What do you think of when you hear the name “Apple Computers”? Most people would think of smooth, milk-white laptops, or rounded monitors, or a desktop full of eye-candy that seems to know exactly what you want. If most people think Apple is great, how can I argue against them? Most people thought that the Titanic would never sink…
From 1976 to present, Apple Computer has presented itself as a strong alternative to Microsoft Windows. It successfully dishes out more power, more productivity, more glittery screen effects, and a higher customer-loyalty rate than does Microsoft or even Linux. So why does the population not defect in tumultuous mass?
I will liken the Macintosh computer to an island nation. The nation owns the island and is completely autonomous. All the food on the island is indigenous. While non-native citizens can settle on the island, natives are not allowed to leave upon pain of death. Communist? You bet.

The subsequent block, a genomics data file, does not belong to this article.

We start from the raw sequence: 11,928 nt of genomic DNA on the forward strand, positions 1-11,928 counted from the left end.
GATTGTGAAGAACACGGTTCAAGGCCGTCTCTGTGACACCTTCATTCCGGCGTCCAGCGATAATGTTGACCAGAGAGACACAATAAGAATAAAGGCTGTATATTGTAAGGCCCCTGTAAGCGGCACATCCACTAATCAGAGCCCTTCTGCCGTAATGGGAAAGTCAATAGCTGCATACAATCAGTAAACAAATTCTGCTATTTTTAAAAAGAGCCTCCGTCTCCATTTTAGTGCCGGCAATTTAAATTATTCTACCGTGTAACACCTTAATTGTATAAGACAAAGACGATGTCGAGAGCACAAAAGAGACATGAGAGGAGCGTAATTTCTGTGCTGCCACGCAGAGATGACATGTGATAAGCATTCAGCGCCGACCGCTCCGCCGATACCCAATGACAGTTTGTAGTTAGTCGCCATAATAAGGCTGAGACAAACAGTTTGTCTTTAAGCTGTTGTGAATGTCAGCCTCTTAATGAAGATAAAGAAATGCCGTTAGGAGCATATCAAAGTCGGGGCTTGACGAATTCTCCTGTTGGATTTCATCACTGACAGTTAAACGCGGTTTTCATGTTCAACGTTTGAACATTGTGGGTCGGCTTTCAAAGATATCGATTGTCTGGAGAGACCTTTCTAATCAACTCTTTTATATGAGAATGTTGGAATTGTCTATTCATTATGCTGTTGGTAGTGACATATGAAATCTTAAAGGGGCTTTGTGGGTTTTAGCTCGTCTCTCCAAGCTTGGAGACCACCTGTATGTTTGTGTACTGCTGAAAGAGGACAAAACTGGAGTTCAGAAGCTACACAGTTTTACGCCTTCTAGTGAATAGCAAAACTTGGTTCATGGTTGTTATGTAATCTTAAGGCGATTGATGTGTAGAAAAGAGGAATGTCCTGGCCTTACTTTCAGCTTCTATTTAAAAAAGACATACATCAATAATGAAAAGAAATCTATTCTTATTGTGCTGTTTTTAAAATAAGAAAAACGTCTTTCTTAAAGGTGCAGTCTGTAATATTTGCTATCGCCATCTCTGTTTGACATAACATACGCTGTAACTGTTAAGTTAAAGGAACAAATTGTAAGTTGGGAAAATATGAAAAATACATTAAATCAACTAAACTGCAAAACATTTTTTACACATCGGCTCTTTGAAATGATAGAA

In like fashion, the Macintosh is autonomous. It comes with almost every piece of software you would ever need. It runs superbly. But it remains tiny, an island in the midst of giant landmasses like Microsoft. And it will never grow, because while a Microsoft user could run Windows on a Macintosh, Apple will not let their users install OS X on any other machine but their own.
So, Apple shapes the machine hardware and cloaks it with a finely tailored OS. And it performs.
Now consider Microsoft. The big behemoth full of security blunders, dressed up with a crummy design with little-to-no eye-candy. So why am I for Microsoft and dead against Apple? Windows will run on any computer. Dell, IBM, Lenovo, and, yes, even Apple. Whereas Apple can fine-tune its OS because they know exactly what type of computer it will run on, Microsoft must make a broad appeal because theirs will run on anything. If Apple had to do the same (which they seem too scared to do), I predict that they would have more security exploits than Microsoft.
So, smug Apple user, who thinks that you’ve got a prize, remember the communist company that made it. I laugh. You are locked into a single system. You have no choice but to follow the whims of your master, Apple Computer. Now, let’s see… where was I? Oh, yes. I don’t like my HP; I think I’ll swap it for a Dell.